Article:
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Agave attenuata

Agave attenuata is a species of agave sometimes known as the "lion's tail", "swan's neck", or "foxtail" for its development of a curved stem, unusual among agaves. Native to the plateau of central Mexico, as one of the unarmed agaves, it is popular as an ornamental plant in gardens.

The stems typically range from 50 to 150 cm (20–60 in) in length, and eventually old leaves fall off, leaving them naked and visible. The leaves are ovate-accuminate, 50–70 cm (20–28 in) long and 12–16 cm (5–6 in) wide, pale in color, ranging from a light gray to a light yellowish green. There are no teeth, nor terminal spines, although the leaves taper to points that fray with age. The inflorescence is a dense raceme 2.5 to 3 meters (8 to 10 ft) high, with greenish-yellow flowers.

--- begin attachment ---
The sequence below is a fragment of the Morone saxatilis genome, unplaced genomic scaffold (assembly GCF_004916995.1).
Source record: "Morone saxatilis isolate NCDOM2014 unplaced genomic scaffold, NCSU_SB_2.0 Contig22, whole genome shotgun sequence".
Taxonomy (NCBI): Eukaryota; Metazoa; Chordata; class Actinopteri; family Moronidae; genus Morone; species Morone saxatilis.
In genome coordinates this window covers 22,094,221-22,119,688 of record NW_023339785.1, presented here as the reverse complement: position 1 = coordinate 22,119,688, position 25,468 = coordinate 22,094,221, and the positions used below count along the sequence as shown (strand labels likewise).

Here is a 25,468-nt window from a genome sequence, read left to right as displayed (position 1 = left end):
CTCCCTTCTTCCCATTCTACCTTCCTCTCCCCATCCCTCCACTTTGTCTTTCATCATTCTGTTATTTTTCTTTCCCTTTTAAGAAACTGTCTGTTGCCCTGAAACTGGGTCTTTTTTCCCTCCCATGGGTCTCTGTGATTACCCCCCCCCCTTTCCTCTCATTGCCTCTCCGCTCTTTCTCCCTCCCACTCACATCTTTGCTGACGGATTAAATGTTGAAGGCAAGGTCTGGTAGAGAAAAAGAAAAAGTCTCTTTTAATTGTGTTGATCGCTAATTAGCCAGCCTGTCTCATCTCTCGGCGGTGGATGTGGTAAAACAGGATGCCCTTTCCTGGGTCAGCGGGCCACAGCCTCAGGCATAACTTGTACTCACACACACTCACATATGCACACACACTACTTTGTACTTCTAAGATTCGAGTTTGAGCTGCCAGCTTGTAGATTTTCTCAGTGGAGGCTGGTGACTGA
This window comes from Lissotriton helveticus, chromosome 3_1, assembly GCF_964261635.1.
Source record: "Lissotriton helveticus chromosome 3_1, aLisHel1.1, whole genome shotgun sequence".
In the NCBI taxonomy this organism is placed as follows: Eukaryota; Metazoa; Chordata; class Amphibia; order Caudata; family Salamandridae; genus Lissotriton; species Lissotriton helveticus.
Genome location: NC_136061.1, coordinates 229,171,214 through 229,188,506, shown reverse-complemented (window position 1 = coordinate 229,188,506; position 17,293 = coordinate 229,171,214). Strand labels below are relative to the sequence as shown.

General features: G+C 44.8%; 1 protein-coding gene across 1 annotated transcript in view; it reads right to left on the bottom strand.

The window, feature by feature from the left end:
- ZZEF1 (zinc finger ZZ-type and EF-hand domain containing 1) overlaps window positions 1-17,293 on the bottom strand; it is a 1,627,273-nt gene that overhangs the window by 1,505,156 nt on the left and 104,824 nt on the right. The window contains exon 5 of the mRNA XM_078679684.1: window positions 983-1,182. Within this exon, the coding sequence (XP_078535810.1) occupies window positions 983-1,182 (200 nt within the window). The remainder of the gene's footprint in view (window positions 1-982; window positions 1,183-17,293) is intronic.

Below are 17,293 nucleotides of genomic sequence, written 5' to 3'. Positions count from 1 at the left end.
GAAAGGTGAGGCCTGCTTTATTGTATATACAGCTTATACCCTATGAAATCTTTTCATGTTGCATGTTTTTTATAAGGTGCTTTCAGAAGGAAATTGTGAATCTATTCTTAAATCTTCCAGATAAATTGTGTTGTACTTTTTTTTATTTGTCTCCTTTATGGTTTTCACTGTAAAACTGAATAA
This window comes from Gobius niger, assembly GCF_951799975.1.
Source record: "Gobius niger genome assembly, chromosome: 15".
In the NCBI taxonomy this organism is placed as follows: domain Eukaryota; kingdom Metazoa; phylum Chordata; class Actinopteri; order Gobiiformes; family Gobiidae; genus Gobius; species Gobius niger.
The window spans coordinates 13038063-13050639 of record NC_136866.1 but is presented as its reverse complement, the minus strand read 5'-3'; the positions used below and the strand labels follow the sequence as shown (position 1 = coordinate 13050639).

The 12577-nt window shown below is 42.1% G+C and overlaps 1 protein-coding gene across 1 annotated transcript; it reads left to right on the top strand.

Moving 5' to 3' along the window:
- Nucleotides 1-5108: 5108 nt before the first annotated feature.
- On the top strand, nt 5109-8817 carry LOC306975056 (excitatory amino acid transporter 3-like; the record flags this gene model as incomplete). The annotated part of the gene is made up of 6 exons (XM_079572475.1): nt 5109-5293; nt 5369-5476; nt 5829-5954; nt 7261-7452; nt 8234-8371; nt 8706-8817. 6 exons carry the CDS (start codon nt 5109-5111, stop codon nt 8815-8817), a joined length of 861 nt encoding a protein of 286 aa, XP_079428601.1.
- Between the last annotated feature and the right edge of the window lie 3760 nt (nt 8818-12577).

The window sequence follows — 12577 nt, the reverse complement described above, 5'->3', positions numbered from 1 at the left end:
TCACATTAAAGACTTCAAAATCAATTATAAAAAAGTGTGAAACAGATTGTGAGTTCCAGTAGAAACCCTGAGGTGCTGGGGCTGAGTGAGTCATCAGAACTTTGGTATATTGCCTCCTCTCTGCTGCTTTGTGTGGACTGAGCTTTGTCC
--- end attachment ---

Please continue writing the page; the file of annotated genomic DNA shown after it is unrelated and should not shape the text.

The original specimens were sent to Kew by the explorer Galeotti in 1834, from an unspecified location in central Mexico. More recent study has reported it from Jalisco east to Mexico, in small colonies at elevations of 1,900 to 2,500 meters (6,200 to 8,200 ft), but there have been few sightings, suggesting this agave is rare in the wild.

Synonyms include:

  • Agave cernua Berger 1915
  • Agave glaucescens Hook. 1862
  • Agave pruinosa Lem. ex Jacobi 1865

References

  • Howard Scott Gentry, Agaves of Continental North America (University of Arizona Press, 1982) pp. 66-71

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